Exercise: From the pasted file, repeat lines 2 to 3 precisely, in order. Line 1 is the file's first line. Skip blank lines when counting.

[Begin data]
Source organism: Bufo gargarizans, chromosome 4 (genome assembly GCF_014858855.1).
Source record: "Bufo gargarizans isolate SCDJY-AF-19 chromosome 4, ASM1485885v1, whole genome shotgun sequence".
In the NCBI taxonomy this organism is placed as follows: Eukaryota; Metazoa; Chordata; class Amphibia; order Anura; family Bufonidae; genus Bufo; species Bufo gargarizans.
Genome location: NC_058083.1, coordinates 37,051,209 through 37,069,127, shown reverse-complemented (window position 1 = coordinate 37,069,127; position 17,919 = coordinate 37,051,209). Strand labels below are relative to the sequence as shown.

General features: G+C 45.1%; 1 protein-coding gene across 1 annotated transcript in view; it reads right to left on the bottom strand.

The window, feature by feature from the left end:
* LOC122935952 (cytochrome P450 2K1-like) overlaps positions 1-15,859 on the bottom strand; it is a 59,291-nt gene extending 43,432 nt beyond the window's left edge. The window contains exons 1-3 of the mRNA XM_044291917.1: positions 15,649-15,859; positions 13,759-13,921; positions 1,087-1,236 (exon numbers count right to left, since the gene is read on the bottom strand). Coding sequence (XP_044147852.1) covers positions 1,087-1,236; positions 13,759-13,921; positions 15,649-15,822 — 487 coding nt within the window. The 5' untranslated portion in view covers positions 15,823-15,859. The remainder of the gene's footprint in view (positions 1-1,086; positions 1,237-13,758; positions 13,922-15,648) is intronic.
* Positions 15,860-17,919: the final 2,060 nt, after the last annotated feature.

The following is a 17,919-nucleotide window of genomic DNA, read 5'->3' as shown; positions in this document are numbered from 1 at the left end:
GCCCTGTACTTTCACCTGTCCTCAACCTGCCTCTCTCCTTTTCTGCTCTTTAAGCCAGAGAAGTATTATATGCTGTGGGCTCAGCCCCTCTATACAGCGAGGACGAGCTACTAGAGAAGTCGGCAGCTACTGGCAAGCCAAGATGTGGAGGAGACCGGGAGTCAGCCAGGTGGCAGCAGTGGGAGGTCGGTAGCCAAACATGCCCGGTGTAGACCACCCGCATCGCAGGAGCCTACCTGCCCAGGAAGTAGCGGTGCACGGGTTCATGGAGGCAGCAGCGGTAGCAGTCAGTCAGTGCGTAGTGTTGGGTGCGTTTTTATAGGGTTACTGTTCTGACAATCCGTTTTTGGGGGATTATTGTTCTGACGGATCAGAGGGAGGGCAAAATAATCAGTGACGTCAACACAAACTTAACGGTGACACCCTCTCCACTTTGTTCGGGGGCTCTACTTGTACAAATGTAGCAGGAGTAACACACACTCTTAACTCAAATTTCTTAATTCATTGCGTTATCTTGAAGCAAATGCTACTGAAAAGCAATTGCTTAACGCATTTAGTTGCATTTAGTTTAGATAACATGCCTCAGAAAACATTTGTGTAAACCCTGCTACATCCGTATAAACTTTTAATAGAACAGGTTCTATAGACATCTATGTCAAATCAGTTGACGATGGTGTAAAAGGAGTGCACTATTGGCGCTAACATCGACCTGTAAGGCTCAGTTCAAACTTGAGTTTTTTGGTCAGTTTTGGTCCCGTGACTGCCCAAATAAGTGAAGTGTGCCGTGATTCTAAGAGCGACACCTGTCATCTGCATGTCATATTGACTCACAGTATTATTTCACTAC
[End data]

Source record: "Bufo gargarizans isolate SCDJY-AF-19 chromosome 4, ASM1485885v1, whole genome shotgun sequence".
In the NCBI taxonomy this organism is placed as follows: Eukaryota; Metazoa; Chordata; class Amphibia; order Anura; family Bufonidae; genus Bufo; species Bufo gargarizans.